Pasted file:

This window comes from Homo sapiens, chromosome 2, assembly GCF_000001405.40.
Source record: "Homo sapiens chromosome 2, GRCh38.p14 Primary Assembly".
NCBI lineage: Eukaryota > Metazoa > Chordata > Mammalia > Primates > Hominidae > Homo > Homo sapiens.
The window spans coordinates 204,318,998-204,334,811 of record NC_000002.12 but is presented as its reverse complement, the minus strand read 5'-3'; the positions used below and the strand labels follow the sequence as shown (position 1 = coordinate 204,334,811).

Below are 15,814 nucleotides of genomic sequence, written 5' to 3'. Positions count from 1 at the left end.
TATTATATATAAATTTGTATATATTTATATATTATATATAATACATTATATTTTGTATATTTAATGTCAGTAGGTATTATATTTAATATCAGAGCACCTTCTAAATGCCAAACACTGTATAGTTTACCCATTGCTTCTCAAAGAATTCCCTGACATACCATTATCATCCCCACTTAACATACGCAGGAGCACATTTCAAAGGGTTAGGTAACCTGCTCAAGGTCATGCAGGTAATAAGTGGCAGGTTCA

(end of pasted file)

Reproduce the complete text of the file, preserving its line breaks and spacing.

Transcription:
This window comes from Homo sapiens, chromosome 2, assembly GCF_000001405.40.
Source record: "Homo sapiens chromosome 2, GRCh38.p14 Primary Assembly".
NCBI lineage: Eukaryota > Metazoa > Chordata > Mammalia > Primates > Hominidae > Homo > Homo sapiens.
The window spans coordinates 204,318,998-204,334,811 of record NC_000002.12 but is presented as its reverse complement, the minus strand read 5'-3'; the positions used below and the strand labels follow the sequence as shown (position 1 = coordinate 204,334,811).

Below are 15,814 nucleotides of genomic sequence, written 5' to 3'. Positions count from 1 at the left end.
TATTATATATAAATTTGTATATATTTATATATTATATATAATACATTATATTTTGTATATTTAATGTCAGTAGGTATTATATTTAATATCAGAGCACCTTCTAAATGCCAAACACTGTATAGTTTACCCATTGCTTCTCAAAGAATTCCCTGACATACCATTATCATCCCCACTTAACATACGCAGGAGCACATTTCAAAGGGTTAGGTAACCTGCTCAAGGTCATGCAGGTAATAAGTGGCAGGTTCA